There certainly is evidence. The most obvious evidence is the New Testament, which records a variety of testimony. That testimony includes purported eye-witness testimony of Jesus being crucified, dying, and rising again on the third day. Now, a skeptic may fail to accept the claims of this testimony, but that does not change the fact that the evidence is evidence.
The New Testament also records the miracles that accompanied the people who taught the resurrection, including those who were eyewitnesses of the resurrection but also those who were apparently not, particularly Paul. These miracles provided secondary evidence - evidence of the truthfulness of the witnesses, God using the sign gifts to show that they were divinely sanctioned.
The Old Testament also provides evidence of the resurrection. The form of this evidence is prophecy. In other words, the Old Testament prophesied that the Christ would rise again from the dead. For example:
Psalm 16:10Is there any direct physical evidence of the resurrection? No. Things like the "Shroud of Turin" or the "Sudarium of Oviedo" are just pious frauds, like so many other supposed relics.
For thou wilt not leave my soul in hell; neither wilt thou suffer thine Holy One to see corruption.
Is there any other extra-biblical evidence of the resurrection? Other evidence is very attenuated. There is evidence of the willingness of Christians to die for their faith, which included (and was based on) belief that Jesus rose and that all men will one day rise. This is evidence that the belief was sincerely held. But, of course, such sincerity is primarily of value with respect to the martyrdom of the eyewitnesses (such as James the brother of Jesus) and not so much of 2nd or subsequent generations of believers.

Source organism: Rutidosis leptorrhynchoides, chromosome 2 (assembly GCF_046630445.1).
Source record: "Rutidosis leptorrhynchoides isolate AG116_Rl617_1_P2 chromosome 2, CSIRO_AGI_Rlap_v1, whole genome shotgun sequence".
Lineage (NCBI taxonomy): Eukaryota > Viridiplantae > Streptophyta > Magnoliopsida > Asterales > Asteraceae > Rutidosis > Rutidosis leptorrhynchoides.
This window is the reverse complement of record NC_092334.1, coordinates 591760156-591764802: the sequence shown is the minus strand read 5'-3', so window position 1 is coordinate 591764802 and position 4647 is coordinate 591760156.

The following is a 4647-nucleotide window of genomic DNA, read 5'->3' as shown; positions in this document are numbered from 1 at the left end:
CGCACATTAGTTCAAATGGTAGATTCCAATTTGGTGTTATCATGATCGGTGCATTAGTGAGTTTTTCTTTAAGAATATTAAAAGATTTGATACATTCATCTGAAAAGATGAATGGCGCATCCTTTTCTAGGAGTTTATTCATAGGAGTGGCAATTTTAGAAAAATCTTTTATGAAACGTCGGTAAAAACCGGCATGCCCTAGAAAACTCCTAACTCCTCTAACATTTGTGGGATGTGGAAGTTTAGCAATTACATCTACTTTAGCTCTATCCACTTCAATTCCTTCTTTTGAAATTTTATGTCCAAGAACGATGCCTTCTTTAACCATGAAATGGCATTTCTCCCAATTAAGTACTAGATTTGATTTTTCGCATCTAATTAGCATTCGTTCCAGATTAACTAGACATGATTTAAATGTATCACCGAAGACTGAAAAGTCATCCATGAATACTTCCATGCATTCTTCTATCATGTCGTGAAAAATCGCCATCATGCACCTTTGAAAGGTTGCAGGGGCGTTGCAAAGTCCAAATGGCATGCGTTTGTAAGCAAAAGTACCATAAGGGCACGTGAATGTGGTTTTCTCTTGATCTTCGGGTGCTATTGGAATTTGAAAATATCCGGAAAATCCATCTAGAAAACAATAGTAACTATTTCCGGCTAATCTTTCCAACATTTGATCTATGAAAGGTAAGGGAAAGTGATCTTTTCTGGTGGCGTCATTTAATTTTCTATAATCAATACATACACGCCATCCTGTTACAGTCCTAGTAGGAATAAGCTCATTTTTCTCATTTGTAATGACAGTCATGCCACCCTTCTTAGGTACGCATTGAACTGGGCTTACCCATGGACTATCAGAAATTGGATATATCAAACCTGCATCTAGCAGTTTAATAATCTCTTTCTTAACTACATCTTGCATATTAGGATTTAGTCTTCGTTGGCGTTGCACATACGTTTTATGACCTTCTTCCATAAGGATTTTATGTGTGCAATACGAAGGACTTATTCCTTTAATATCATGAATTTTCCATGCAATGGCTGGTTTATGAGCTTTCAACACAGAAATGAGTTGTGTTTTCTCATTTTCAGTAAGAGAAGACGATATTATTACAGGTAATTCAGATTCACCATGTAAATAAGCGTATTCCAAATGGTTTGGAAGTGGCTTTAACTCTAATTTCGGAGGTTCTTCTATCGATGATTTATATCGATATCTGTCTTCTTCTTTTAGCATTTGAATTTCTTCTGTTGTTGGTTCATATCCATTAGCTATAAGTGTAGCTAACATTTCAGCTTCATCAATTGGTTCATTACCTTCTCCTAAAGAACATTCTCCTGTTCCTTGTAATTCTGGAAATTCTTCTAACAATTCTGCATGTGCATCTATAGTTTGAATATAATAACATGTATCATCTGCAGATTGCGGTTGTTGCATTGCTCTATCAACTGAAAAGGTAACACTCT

Indeed, there is evidence of the resurrection in a very attenuated way in the lives of believers (i.e. true Christians) today. Our lives show the work of the Spirit in our lives and confirm the truth of Scripture in a general way.
So, yes - there is evidence. For someone to argue that writings aren't evidence would seem to be absurd. So, I'm not sure that the topic (as proposed) is really a debatable.
A related question might be whether someone should believe that Jesus rose again based on the weight of the evidence. And of course, that question depends on a number of prior considerations. Given that the Scriptures are the inspired and infallible Word of God, they are the best possible evidence for anything. If it says it in the Bible, you can rightly trust that it is true. That's a higher level of reliaiblity than something as otherwise reliable as radiometric dating, DNA testing, polygraph, or eyewitness testimony. God's word is even more reliable than your own senses.
Of course, a skeptic may refuse to accept that the Scriptures are the Word of God, but that does not change the objective reality that they are. It just means that the skeptic is shutting himself off from the most reliable evidence.